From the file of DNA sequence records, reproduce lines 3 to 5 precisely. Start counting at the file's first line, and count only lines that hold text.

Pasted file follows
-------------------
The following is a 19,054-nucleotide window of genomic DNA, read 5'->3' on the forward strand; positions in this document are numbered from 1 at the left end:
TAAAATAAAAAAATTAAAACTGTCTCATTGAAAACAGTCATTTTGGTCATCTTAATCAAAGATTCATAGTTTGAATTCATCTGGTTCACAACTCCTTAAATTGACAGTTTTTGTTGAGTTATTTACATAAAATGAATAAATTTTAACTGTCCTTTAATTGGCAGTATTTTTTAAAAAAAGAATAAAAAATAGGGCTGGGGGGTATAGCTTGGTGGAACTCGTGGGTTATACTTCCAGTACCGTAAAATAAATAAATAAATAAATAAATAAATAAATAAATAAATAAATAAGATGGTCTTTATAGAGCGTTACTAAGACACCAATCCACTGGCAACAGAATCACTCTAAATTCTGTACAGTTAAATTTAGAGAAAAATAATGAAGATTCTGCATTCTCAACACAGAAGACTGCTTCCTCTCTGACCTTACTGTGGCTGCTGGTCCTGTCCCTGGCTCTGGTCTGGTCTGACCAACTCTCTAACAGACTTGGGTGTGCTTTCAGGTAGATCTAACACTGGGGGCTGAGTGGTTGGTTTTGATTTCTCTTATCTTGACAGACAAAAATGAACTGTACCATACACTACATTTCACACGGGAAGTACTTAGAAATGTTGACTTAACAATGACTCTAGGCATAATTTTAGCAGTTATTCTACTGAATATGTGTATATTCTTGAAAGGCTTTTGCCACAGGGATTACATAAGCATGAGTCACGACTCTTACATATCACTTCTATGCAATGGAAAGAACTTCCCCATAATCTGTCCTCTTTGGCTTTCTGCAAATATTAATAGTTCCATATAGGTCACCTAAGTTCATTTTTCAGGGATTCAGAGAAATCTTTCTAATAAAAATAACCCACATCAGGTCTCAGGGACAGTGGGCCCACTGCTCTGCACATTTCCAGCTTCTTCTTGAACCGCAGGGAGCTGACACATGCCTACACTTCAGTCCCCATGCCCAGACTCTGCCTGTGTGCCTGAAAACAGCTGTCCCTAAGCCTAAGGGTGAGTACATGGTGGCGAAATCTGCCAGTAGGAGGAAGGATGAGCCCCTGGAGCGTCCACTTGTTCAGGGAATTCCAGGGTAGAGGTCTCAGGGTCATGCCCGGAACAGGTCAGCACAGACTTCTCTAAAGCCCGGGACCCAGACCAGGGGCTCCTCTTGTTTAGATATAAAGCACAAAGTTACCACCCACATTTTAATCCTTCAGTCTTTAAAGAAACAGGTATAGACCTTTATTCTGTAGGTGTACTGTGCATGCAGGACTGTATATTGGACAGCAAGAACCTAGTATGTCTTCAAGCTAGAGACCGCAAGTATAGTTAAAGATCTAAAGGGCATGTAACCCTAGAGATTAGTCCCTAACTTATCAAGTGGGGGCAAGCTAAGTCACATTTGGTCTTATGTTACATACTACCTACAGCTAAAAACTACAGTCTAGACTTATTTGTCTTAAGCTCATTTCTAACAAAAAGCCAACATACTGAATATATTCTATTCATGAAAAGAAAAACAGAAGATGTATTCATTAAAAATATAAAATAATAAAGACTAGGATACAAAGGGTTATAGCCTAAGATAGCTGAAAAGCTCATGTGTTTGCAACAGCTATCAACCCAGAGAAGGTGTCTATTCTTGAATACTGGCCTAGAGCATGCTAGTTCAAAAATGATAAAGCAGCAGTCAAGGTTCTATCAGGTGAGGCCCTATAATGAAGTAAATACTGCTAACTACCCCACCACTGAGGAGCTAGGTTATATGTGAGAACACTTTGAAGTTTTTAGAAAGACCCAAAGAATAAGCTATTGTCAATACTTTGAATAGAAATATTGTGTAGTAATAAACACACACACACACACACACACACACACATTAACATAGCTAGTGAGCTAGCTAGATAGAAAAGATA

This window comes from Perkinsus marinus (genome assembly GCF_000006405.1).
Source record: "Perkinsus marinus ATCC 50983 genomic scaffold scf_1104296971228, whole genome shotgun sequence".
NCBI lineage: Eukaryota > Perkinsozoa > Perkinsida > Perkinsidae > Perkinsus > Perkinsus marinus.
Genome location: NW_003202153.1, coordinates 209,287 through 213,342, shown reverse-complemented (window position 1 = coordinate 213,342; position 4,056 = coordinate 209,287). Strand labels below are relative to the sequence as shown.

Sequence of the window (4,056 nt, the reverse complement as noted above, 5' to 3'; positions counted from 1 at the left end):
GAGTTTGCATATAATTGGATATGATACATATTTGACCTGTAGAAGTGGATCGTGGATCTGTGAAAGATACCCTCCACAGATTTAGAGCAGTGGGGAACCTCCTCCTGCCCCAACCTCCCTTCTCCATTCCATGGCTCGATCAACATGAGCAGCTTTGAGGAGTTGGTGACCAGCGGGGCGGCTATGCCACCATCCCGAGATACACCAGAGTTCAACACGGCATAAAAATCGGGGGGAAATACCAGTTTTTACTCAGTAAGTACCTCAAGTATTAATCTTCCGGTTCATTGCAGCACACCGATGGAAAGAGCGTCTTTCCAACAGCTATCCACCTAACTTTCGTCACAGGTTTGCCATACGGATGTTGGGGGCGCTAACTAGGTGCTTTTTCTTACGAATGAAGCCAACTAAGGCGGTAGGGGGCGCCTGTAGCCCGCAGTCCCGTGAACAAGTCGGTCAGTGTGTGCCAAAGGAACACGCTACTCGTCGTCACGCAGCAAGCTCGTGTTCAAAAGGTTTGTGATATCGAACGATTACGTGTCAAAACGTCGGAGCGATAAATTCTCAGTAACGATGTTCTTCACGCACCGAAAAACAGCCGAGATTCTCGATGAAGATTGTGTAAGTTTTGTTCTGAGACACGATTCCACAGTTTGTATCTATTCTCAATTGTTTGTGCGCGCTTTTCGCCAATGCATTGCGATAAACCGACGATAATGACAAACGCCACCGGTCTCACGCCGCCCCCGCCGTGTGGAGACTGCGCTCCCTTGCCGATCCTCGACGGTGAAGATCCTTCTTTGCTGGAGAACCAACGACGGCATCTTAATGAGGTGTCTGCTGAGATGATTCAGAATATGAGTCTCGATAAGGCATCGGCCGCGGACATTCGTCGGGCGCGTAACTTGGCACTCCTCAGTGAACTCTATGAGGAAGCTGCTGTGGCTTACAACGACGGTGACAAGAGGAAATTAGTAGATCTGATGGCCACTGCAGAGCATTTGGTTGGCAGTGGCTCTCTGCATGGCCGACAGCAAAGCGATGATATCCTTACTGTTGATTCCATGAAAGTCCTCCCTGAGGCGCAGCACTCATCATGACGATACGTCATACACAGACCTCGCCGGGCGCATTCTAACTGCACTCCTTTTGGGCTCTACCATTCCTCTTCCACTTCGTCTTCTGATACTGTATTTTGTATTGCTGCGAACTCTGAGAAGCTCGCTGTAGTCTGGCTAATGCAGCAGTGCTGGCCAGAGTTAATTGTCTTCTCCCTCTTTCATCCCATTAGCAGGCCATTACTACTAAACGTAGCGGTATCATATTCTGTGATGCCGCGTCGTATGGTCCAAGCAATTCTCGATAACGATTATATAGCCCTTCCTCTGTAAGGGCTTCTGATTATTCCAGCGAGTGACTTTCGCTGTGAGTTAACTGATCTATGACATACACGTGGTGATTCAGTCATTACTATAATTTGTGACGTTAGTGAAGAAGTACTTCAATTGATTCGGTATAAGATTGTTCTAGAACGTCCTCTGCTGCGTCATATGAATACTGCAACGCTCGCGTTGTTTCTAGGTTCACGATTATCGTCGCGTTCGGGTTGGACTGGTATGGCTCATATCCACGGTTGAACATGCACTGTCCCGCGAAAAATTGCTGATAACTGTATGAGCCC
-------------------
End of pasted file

This window comes from Perkinsus marinus (genome assembly GCF_000006405.1).
Source record: "Perkinsus marinus ATCC 50983 genomic scaffold scf_1104296971228, whole genome shotgun sequence".
NCBI lineage: Eukaryota > Perkinsozoa > Perkinsida > Perkinsidae > Perkinsus > Perkinsus marinus.